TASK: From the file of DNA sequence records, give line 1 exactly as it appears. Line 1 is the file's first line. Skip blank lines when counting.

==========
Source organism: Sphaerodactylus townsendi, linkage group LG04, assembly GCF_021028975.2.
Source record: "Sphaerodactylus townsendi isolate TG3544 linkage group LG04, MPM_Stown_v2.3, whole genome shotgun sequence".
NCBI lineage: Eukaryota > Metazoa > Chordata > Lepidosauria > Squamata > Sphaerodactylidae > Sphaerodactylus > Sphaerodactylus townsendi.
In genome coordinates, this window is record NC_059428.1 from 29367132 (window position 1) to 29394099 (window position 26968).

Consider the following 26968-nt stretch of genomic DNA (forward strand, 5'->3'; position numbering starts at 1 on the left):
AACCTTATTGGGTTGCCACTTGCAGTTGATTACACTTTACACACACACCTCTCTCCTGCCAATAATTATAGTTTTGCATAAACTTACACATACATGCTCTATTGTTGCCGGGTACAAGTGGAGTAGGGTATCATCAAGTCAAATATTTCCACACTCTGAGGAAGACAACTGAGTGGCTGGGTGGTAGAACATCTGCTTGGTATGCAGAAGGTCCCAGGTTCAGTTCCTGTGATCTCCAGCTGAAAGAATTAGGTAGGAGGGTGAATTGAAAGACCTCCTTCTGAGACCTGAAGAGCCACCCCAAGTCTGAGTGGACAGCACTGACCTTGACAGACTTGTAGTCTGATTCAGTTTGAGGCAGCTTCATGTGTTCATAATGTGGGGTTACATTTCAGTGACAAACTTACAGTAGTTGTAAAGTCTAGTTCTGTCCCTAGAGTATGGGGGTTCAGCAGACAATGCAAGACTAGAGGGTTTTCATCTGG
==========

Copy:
Source organism: Sphaerodactylus townsendi, linkage group LG04, assembly GCF_021028975.2.